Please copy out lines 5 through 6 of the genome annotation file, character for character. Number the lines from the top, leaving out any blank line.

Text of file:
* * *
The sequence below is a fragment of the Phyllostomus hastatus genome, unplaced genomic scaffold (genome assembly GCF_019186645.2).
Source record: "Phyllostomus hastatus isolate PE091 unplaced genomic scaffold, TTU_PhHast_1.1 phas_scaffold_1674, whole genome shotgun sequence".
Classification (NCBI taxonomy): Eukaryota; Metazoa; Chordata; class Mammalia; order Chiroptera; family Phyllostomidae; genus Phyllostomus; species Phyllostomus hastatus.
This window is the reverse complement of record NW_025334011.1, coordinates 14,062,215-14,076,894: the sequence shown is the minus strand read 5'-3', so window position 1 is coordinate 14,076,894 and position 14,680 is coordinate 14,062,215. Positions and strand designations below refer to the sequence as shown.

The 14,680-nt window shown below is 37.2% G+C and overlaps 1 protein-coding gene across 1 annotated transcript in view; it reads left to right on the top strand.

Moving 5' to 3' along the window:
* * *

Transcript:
The 14,680-nt window shown below is 37.2% G+C and overlaps 1 protein-coding gene across 1 annotated transcript in view; it reads left to right on the top strand.

Moving 5' to 3' along the window: